What Makes a Bull Market?

 | May 27, 2014 | 4:02 PM EDT  | Comments
  • Comment
  • Print Print
  • Print
Stock quotes in this article:

ups

,

fdx

,

wmt

,

tgt

,

wag

,

cvs

,

rad

,

clr

,

xec

,

pxd

,

eog

,

crzo

,

tif

,

jwn

,

kors

,

jcp

,

hd

,

tol

,

aapl

,

csco

,

orcl

,

msft

,

sgen

,

isis

,

ppc

,

hsh

,

pf

,

pfe

,

azn

You are looking at what a bull market is supposed to be like. What makes for a bull market?

First, and most important, a bull market must climb a wall of worry. At no point can there be joy and celebration of a rally or a new high. All of our biggest advances have come on the backs of gurus who emerge after a couple of down days and say they are scared or worried that valuations are too high and the whole edifice is a dangerous one. Any market that is dependent upon a couple of people talking it up who then go negative isn't per se a good one.

But what I like about what happened when some very high-profile bulls get cautious is how they immediately sow and breed lots of talk about how there is too much complacency and that the market is really susceptible not to a 3% to 5% correction but a wholesale repeal of a huge chunk of the advance. I always like to hear that 20% to 25% decline chatter because it shakes out all the weak holders. All advances come on the backs of the weak holders who are shaken out, leaving only true believers remaining. As long as there are flip-floppers who are given credence in the media, and they do their flip-flopping, we are going to have that wall of worry that's so needed to scare the sunshine bulls and the summer optimists. They had Russia-Ukraine going for it, but we seem to have decided that it's a regional conflict without much staying power for now. Oh, and once again, I have to point out that the sell-in-May crowd got it wrong and should adopt my mantra of sell bad stocks in May and go away.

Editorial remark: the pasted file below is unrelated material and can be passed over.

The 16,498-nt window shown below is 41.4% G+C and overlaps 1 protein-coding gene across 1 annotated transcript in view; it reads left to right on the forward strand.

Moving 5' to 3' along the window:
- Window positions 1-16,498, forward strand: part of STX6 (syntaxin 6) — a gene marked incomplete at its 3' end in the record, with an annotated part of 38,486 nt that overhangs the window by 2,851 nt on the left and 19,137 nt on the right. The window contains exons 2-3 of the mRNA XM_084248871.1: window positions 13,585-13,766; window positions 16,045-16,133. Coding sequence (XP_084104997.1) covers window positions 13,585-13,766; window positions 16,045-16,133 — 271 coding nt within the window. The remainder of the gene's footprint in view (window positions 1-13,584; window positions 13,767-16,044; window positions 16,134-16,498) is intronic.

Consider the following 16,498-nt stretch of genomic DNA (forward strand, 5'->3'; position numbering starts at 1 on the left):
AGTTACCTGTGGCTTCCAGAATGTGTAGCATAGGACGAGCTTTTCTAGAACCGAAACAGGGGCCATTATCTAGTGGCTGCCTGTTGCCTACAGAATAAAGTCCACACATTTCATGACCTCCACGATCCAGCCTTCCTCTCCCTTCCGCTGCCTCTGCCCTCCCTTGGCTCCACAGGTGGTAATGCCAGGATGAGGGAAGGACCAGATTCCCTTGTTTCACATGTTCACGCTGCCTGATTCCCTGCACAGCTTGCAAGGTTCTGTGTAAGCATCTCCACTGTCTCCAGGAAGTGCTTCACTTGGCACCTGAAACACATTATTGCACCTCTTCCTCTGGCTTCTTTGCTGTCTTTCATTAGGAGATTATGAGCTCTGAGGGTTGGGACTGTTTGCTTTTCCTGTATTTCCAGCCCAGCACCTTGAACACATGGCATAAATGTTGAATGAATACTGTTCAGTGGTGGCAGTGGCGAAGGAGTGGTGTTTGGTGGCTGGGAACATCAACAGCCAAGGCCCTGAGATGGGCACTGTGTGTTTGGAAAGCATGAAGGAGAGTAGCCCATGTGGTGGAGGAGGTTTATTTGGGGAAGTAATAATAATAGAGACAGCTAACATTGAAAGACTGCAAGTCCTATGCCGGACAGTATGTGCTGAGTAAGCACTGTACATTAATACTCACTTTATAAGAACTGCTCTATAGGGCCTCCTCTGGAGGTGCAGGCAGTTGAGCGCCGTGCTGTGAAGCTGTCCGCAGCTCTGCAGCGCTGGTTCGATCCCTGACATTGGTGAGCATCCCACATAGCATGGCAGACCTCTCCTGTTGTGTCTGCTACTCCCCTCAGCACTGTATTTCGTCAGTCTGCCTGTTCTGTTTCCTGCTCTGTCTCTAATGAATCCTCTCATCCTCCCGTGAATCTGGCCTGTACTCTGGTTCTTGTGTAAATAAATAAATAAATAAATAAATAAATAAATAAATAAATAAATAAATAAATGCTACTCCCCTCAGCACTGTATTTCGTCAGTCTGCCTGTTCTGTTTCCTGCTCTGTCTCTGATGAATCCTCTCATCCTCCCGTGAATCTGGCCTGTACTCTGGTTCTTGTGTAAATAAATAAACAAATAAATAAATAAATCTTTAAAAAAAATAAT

Next, you need some real leadership. My favorite leadership is always the transports. That's because these are most sensitive to commerce. When commerce is strong, earnings are going to be strong. Several stocks come to mind. Look at how UPS (UPS) and FedEx (FDX) are breaking out. They are the personification of strong business, as goods need to be shipped. Same with the rails. When you look at the breakdown of the rail cargos that are so strong, you are going to see autos, wood, chemicals, intermodal (pure shipping) oil and coal doing well. What a terrific cross-section. And don't dismiss coal. Utilities use a lot of coal when they are humming so they, too, are a terrific gauge of economic activity.

You need the banks to do well. Banks provide the credit you need for an economic expansion. They have been horrendous performers until today. They can really change the coloration of the "tape," or the market action, because there are so darned many of them. We have the right banks leading, the big money centers, as they have been the ones in the crosshairs of the government. You see that run its course and the price-to-earnings multiples will start to expand.